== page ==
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JOURNAL ARTICLE

A cross-sectional observational study of unmet health needs among homeless and vulnerably housed adults in three Canadian cities

Niran Argintaru, Catharine Chambers, Evie Gogosis, Susan Farrell, Anita Palepu, Fran Klodawsky, Stephen W Hwang
BMC Public Health 2013 June 13, 13: 577
23764199

BACKGROUND: Homeless persons experience a high burden of health problems; yet, they face significant barriers in accessing health care. Less is known about unmet needs for care among vulnerably housed persons who live in poor-quality or temporary housing and are at high risk of becoming homeless. The objectives of this study were to examine the prevalence of and factors associated with unmet needs for health care in a population-based sample of homeless and vulnerably housed adults in three major cities within a universal health insurance system.

METHODS: Participants were recruited at shelters, meal programs, community health centers, drop-in centers, rooming houses, and single room occupancy hotels in Vancouver, Toronto, and Ottawa, Canada, throughout 2009. Baseline interviews elicited demographic characteristics, health status, and barriers to health care. Logistic regression was used to identify factors associated with self-reported unmet needs for health care in the past 12 months.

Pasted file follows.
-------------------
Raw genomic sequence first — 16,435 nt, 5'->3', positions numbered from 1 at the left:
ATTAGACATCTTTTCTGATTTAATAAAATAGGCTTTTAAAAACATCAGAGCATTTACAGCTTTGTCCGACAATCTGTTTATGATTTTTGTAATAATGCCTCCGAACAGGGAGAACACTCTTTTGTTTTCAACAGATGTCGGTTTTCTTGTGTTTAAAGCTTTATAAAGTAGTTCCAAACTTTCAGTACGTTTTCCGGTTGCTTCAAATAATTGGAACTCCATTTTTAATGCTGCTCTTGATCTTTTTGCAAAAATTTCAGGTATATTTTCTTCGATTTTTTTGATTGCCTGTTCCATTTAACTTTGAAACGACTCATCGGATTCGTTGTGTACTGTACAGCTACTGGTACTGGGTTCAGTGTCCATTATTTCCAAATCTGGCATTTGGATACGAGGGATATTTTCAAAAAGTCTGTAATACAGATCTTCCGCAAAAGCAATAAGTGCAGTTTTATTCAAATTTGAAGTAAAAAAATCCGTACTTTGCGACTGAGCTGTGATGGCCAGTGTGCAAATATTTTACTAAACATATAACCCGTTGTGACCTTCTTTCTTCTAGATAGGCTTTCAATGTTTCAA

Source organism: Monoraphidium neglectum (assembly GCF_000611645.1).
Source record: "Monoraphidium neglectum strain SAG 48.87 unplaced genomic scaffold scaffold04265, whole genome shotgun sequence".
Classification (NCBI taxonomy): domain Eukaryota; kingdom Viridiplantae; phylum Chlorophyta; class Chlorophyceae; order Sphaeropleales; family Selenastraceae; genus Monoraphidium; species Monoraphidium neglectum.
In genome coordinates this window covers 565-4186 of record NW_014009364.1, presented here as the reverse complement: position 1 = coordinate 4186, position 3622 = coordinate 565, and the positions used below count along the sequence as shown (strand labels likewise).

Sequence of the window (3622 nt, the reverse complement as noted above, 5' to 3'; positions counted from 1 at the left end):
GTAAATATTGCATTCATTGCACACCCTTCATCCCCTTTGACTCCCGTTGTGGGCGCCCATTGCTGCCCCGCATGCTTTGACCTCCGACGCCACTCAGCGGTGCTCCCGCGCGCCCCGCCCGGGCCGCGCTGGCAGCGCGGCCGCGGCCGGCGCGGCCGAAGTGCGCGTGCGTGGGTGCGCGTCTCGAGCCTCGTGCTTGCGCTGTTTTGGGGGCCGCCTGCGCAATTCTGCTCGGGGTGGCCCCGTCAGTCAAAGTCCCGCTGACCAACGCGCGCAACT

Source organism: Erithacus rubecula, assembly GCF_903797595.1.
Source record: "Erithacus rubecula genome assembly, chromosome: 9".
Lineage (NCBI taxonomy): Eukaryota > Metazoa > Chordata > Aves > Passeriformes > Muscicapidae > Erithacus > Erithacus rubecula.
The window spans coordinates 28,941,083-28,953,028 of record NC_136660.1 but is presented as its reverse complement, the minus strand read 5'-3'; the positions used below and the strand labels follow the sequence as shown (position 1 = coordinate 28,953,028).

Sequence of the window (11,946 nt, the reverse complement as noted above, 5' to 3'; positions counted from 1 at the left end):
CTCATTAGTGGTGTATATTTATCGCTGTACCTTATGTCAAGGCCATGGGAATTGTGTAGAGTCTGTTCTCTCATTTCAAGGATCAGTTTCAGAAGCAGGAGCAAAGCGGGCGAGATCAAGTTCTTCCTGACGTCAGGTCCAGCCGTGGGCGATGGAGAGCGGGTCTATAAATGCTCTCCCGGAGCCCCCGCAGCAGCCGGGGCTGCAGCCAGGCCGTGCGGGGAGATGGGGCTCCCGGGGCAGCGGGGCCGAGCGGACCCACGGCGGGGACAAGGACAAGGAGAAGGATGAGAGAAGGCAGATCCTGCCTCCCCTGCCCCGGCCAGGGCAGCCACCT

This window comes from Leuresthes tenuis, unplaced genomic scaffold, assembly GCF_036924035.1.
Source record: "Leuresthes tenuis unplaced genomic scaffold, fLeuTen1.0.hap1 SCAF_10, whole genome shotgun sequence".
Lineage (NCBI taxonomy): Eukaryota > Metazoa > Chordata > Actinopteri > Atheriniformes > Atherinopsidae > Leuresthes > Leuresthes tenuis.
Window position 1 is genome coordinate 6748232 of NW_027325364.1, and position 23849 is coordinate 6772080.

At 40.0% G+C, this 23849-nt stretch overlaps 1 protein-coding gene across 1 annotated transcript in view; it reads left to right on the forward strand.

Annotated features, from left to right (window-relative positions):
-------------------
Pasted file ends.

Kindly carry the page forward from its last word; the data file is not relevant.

RESULTS: Of the 1,181 participants included in the analysis, 445 (37%) reported unmet needs. In adjusted analyses, factors associated with a greater odds of reporting unmet needs were having employment in the past 12 months (AOR = 1.40, 95% CI = 1.03-1.91) and having ≥3 chronic health conditions (AOR = 2.17, 95% CI = 1.24-3.79). Having higher health-related quality of life (AOR = 0.21, 95% CI = 0.09-0.53), improved mental (AOR = 0.97, 95% CI = 0.96-0.98) or physical health (AOR = 0.98, 95% CI = 0.96-0.99), and having a primary care provider (AOR = 0.63, 95% CI = 0.46-0.85) decreased the odds of reporting unmet needs.

CONCLUSIONS: Homeless and vulnerably housed adults have a similar likelihood of experiencing unmet health care needs. Strategies to improve access to primary care and reduce barriers to accessing care in these populations are needed.

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